Putin moves to rein in military by installing political agents

In echo of Soviet era, officials ferret out dissent and disloyalty

February 16, 2000|By Will Englund | Will Englund,SUN FOREIGN STAFF

MOSCOW -- With a war on in Chechnya, the Russian army has been enjoying unparalleled influence within the government, but now Vladimir V. Putin has reminded his generals who's boss.

The acting president -- and one-time chief spy -- has put units of the Federal Security Service back to work within the Russian military to keep an eye on its officers and men.

In a decree signed over the weekend, Putin re-established the "special departments" of Soviet times, made up of untouchable counterintelligence officers whose main job is to seek out and expose any political disloyalty.

They also are charged with counteracting the intrigues of foreign espionage agents, uncovering corruption and curbing any activities that might be to the "detriment of state security."

Neither army commanders nor the prosecutor's office will have the right to interfere in their work.

"This is a real throwback to the past," Nikita Petrov, a historian of the KGB and its successor agencies, said yesterday. "It's unworthy of a civilized society."

Stanislav Terekhov, a retired army officer and chairman of the Officers Union, said the move is rooted in the understanding that the government has to keep the army under its control.

"The authorities understand only too well that their very existence depends on the subordination of the army," he said. "And the army is far from what it used to be in the Soviet era. With bad conditions and low salaries, this causes dissatisfaction among the servicemen. And this is a threat."

The "special departments" were created in 1918, when the army was warily absorbing officers who had served under the just-deposed czar. The Communist party didn't trust them. But long after the last of these old veterans had died off -- or been sent to prison camps -- the counterintelligence units continued to thrive.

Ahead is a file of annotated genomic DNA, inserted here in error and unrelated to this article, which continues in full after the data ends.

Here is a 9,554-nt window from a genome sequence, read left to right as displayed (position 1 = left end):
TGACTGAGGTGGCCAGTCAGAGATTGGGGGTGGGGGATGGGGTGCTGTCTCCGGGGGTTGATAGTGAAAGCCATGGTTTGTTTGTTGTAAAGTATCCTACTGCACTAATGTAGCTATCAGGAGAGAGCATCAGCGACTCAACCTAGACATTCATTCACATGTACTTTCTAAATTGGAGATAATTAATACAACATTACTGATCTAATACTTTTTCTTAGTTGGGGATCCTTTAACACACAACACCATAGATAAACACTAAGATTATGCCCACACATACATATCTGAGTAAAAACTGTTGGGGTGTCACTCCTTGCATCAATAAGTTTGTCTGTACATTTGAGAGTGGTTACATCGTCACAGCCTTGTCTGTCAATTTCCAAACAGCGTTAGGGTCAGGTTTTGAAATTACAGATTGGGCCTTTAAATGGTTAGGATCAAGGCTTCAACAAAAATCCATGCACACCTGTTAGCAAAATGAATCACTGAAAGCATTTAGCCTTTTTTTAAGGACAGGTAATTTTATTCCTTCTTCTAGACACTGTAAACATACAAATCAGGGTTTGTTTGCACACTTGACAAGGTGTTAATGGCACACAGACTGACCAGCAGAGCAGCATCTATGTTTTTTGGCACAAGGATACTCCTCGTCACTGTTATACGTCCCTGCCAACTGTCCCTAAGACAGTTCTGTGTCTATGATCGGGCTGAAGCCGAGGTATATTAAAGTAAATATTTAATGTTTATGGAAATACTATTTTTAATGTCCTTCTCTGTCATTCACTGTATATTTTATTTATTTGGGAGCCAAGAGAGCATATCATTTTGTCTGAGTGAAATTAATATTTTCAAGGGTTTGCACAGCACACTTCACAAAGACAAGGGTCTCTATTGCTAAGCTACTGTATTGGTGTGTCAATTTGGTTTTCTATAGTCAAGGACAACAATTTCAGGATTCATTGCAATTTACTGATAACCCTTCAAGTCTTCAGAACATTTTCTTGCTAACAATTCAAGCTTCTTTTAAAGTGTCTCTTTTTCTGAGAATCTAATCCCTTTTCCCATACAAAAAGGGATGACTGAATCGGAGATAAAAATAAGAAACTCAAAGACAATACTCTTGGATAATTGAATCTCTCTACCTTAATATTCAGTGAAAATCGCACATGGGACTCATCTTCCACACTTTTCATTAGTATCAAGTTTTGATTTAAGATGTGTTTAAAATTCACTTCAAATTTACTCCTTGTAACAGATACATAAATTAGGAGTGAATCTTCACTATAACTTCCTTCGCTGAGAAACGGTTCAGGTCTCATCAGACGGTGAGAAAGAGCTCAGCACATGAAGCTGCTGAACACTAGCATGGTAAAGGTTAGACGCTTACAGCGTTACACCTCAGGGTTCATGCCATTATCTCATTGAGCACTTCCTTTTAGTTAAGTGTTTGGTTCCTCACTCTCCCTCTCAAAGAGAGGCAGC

Army officers and soldiers could find themselves heading to the gulag for an ill-considered wisecrack or vodka-fueled outburst of frustration. It happened to Alexander Solzhenitsyn, at the end of World War II, and to thousands of others. There was no appeal.

Easing the grip

Boris N. Yeltsin freed the military from the grip of the special services in 1993, although there was not a complete break. The agency now known by its Russian initials as the FSB continued to have a much-reduced presence and sharply curtailed powers.

Since then, as Petrov pointed out, the army has done a poor job combating corruption, theft, hazing and other serious failings. It's riding high now because of its relative success in Chechnya but is still racked by intractable problems. And perhaps it is precisely because of the army's new-found prowess that the Kremlin felt the need to bring it back under control.

Putin's decree re-establishes the autonomy and wide-ranging brief of the spy agency to ferret out trouble.

"It could be," said Terekhov, "that, as in the old days, people who think differently will not only have to resign but will have criminal proceedings instituted against them."

Nikolai Bezborodov, a general who is a member of parliament, said the military leadership will hail the acting president's decree as a "safeguard of national security."

"These regulations do not cause any anxiety," he said. "In this country democratization was understood to mean that all is permissible. This is anarchy, and it is wrong. Democratization should not be detrimental to the national interest."

Hallmark of post-Yeltsin era

Bezborodov said there have been breaches of state secrecy and this had to be stopped. He was clearly reflecting the mood of the Kremlin under Putin, who constantly trumpets the good work of the FSB and whose underlings almost as constantly speak of devious plots by foreign intelligence agencies. The obsession with "special services" is quickly becoming one of the hallmarks of post-Yeltsin Russia.

But it is apparent that, just as in Soviet days, the real aim of the "special departments" has little to do with counterintelligence aimed at foreign foes and a great deal to do with political control of the Russian army.

"The leadership of the country always wants to have some repressive apparatus at hand," said Petrov, "especially against the army. But the army can't be changed by repressive methods. We need a real reform. We need its professionalization, and not just a reliance on Soviet methods that already have outlived themselves."

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